Brainy Quote of the Day

Thursday, July 4, 2013


Alfred Bernhard Nobel (21 October 1833 – 10 December 1896) was a Swedish chemist, engineer, innovator, and armaments manufacturer. He was the inventor of dynamite. Nobel also owned Bofors, which he had redirected from its previous role as primarily an iron and steel producer to a major manufacturer of cannon and other armaments. Nobel held 350 different patents, dynamite being the most famous. He used his fortune to posthumously institute the Nobel Prizes. The synthetic element nobelium was named after him. His name also survives in modern-day companies such as Dynamit Nobel and Akzo Nobel, which are descendants of the companies Nobel himself established...In 1888 Alfred's brother Ludvig died while visiting Cannes and a French newspaper erroneously published Alfred's obituary.[1] It condemned him for his invention of dynamite and is said to have brought about his decision to leave a better legacy after his death.[1][8] The obituary stated, Le marchand de la mort est mort ("The merchant of death is dead")[1] and went on to say, "Dr. Alfred Nobel, who became rich by finding ways to kill more people faster than ever before, died yesterday."[9] Alfred was disappointed with what he read and concerned with how he would be remembered.

On 27 November 1895, at the Swedish-Norwegian Club in Paris, Nobel signed his last will and testament and set aside the bulk of his estate to establish the Nobel Prizes, to be awarded annually without distinction of nationality.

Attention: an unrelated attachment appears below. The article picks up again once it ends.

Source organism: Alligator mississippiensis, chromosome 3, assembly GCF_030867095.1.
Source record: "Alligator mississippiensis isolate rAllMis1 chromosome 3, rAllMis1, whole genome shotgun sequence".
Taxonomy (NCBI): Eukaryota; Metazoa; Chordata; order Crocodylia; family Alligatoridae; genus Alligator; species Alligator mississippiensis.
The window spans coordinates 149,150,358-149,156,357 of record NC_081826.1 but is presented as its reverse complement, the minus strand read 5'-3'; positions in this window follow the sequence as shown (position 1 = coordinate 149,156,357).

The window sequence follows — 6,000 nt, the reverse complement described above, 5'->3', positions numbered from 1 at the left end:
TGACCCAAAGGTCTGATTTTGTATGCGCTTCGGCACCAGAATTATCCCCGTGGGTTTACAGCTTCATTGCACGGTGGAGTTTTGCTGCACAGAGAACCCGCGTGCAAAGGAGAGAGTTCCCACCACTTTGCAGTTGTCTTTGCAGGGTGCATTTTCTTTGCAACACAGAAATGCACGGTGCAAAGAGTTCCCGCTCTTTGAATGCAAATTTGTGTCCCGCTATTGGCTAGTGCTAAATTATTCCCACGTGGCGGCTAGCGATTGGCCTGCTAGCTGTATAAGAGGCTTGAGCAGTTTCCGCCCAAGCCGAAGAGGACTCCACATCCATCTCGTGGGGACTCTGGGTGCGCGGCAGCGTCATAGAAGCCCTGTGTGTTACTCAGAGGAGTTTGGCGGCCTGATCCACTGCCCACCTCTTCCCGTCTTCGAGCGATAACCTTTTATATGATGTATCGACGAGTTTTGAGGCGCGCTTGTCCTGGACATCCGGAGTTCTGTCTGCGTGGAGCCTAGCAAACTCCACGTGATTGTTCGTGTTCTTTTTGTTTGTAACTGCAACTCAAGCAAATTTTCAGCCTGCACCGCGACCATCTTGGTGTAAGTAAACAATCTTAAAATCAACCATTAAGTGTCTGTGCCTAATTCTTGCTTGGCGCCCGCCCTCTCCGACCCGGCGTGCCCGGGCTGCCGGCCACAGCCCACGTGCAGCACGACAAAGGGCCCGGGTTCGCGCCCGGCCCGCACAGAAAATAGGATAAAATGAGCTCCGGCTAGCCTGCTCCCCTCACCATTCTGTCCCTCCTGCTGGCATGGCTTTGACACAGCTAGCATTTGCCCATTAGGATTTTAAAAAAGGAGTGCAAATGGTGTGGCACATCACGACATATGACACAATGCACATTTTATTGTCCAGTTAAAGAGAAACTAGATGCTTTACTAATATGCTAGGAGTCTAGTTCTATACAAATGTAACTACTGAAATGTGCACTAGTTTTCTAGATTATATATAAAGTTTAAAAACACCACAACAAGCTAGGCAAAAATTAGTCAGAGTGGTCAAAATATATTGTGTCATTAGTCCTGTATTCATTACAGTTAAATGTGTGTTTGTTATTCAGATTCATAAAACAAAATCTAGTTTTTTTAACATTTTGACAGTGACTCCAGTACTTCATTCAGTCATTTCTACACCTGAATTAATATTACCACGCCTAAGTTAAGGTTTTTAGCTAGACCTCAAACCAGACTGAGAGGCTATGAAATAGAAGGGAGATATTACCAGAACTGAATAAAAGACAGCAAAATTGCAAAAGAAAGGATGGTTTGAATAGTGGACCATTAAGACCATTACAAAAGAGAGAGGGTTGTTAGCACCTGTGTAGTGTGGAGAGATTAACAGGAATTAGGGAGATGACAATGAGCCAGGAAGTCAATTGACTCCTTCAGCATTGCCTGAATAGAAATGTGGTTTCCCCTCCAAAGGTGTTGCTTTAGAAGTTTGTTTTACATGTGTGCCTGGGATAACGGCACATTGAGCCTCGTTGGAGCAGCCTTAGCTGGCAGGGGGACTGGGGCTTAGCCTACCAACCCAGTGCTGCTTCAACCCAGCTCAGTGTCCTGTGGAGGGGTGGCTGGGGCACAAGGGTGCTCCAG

The actual web site for the Nobel Prize appears to be down at the moment...

As I walked into the fab I work at, I heard the sound of firecrackers in the distance. Granted, they predate Alfred by several centuries, but the loud banging, the revelry will ensue again tomorrow as I come into work. There is a relation to Nobel, this posting and the 4th.

No one is going to use dynamite thankfully (unless earnestly competing for the Darwin Awards), but in 2011 an estimated 9,600 people were injured by firecrackers according to the Consumer Products Safety Division; some far worse than just injury.

Worry not only how you will be remembered, but how you will proceed through life until its end. Personally, I want to check out with the same digits and body parts I checked in with (a little worse for the wear, understandably).

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